Belfast – Top Things to Do and Visitor Guide 2024

A proud city with plenty for a busy visitor to do

A quick introduction to Belfast city

Is Belfast visitor-friendly?

Yes! Belfast is a quiet city these days, and that is a good thing! Despite its troubled history, today Belfast is an enjoyable, pleasant city to visit with an onward and upwards vibe.

Of course for many people, the name Belfast brings to mind the horrors of ‘The Troubles’ and while people remember the past, most people you’ll meet are positive, inclusive and forward looking. You can learn more about the complicated history on one of the many tours or at Ulster Museum, or the Belfast City Hall Visitor Exhibition.

Belfast City Hall with flowers
Belfast City Hall – Visit the free Visitor Exhibition

Where is Belfast?

Belfast is the largest city in Northern Ireland, and it is just over two hours from Dublin by car/train or bus – see the ‘Getting to Belfast’ info below.  The city is located on the river Lagan at the foot of the beautiful Belfast Lough, and sheltered on its western side by the Belfast Hills. The city centre is well laid out, low rise and with streets lined with elegant buildings from the Victorian era, reflecting its past as a centre of trade. In fact, before partition, Belfast was a bigger city than Dublin! In those days Belfast’s shipyards dominated global shipbuilding, and it is no surprise therefore that Titanic, ‘the biggest ship in the world’, was built here.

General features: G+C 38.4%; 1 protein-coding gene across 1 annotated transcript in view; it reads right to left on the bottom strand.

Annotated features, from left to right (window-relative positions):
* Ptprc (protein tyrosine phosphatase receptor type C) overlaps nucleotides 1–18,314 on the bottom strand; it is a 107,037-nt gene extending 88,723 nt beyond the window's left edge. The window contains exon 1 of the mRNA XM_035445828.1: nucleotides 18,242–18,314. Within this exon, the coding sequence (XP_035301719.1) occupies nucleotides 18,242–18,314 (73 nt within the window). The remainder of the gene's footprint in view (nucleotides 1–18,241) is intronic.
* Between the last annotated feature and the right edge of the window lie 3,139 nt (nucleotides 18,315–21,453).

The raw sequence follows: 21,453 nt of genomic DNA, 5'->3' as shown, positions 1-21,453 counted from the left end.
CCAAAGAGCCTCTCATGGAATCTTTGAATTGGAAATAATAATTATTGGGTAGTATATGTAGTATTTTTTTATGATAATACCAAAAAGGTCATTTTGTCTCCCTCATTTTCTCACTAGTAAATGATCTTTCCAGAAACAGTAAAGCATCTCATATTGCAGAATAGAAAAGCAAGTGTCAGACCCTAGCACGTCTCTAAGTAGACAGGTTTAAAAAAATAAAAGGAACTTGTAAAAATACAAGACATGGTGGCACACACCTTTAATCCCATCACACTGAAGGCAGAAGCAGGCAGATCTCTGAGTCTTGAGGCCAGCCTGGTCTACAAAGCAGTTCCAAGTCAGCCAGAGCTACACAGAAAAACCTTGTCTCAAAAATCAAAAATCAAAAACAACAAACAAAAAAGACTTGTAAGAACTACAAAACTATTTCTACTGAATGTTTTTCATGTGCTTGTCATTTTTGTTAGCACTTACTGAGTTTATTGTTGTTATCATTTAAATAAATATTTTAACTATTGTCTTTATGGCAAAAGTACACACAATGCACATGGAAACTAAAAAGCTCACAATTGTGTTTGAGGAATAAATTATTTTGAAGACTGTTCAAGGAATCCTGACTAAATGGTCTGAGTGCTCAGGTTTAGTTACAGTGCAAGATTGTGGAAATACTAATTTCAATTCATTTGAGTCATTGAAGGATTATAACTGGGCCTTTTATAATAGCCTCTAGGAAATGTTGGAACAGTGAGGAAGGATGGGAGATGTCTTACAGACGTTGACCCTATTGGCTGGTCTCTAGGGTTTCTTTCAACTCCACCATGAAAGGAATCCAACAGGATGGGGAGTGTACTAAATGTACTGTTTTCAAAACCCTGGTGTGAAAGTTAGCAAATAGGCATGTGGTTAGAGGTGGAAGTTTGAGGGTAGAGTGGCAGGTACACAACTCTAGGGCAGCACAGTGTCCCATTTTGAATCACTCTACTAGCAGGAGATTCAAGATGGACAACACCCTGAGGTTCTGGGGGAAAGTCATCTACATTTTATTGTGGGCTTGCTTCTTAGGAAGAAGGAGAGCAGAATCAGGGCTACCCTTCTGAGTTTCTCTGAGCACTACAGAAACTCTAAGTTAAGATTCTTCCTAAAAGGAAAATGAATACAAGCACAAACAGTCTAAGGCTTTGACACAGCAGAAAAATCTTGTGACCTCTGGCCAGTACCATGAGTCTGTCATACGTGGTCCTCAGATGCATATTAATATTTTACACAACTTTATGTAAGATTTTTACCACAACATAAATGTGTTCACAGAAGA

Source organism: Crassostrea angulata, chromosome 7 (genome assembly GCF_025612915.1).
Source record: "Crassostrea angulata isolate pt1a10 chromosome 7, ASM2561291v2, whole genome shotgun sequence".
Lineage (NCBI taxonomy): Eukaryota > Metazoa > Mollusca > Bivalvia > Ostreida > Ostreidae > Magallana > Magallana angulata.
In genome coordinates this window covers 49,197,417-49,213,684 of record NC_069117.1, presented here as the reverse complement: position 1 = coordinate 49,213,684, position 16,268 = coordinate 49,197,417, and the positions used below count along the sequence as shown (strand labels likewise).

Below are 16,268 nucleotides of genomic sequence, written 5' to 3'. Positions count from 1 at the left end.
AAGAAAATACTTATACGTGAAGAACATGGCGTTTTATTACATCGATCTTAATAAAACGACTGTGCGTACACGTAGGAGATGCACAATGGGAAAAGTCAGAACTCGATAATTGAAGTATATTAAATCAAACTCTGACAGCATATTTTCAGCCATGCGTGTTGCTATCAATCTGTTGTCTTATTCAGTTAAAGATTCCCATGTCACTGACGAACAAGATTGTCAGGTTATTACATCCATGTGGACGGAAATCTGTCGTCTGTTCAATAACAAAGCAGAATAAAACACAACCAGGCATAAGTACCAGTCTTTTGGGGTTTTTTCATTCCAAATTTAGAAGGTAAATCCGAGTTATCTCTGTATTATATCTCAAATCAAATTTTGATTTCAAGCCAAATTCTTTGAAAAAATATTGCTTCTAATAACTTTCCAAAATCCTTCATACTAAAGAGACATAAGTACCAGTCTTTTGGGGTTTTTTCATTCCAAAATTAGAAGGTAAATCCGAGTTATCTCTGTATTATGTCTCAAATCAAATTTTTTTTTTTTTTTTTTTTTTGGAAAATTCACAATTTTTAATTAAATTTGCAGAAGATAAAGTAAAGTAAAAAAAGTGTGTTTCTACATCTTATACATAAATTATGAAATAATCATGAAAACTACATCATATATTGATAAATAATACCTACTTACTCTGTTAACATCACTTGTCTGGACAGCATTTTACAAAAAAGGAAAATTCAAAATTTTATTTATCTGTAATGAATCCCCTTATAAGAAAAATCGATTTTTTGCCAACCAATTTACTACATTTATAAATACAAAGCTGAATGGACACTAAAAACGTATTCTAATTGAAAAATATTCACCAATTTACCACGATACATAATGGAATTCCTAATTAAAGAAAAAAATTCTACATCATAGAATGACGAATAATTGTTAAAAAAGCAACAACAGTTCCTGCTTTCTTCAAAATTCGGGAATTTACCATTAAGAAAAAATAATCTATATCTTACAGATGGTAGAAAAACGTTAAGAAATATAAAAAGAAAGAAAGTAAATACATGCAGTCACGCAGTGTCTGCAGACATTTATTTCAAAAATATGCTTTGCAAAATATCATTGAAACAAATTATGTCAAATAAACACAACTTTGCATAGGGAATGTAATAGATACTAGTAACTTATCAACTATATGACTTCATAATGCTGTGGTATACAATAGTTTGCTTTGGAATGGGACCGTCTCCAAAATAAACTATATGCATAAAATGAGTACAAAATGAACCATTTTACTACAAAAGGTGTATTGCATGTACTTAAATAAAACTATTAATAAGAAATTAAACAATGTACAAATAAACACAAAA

What are the major attractions in Belfast?

In this write-up you’ll find a top 10 list of things to do in Belfast (index below); it’s the list we recommended to our visiting friends and family and it seems to go down well. If you are short of time, you should start at the top with the major attractions, namely Titanic Belfast museum, a Hop-on Hop-off bus tour and perhaps a small-group tour to learn more about the city’s history. If you have more time you can then work your way on down the list but as touristing is such thirsty work, it makes sense if you leap-frog to section 7 – visit a pub – at some point during your day.

Titanic Belfast on a Summer's Evening
Titanic Belfast on a Summer’s Evening

Getting to Belfast

Belfast is a quick two hour drive from Dublin and the city is also connected to Dublin by train and bus. We also have two airports, and car / passenger ferry links between Belfast and Scotland, Wales and the Isle of Man. From Belfast, it’s a short one and a half hour drive to The Giant’s Causeway, Northern Ireland’s most famous attraction (see day trips at the bottom of this article).  Learn more –  getting to Belfast.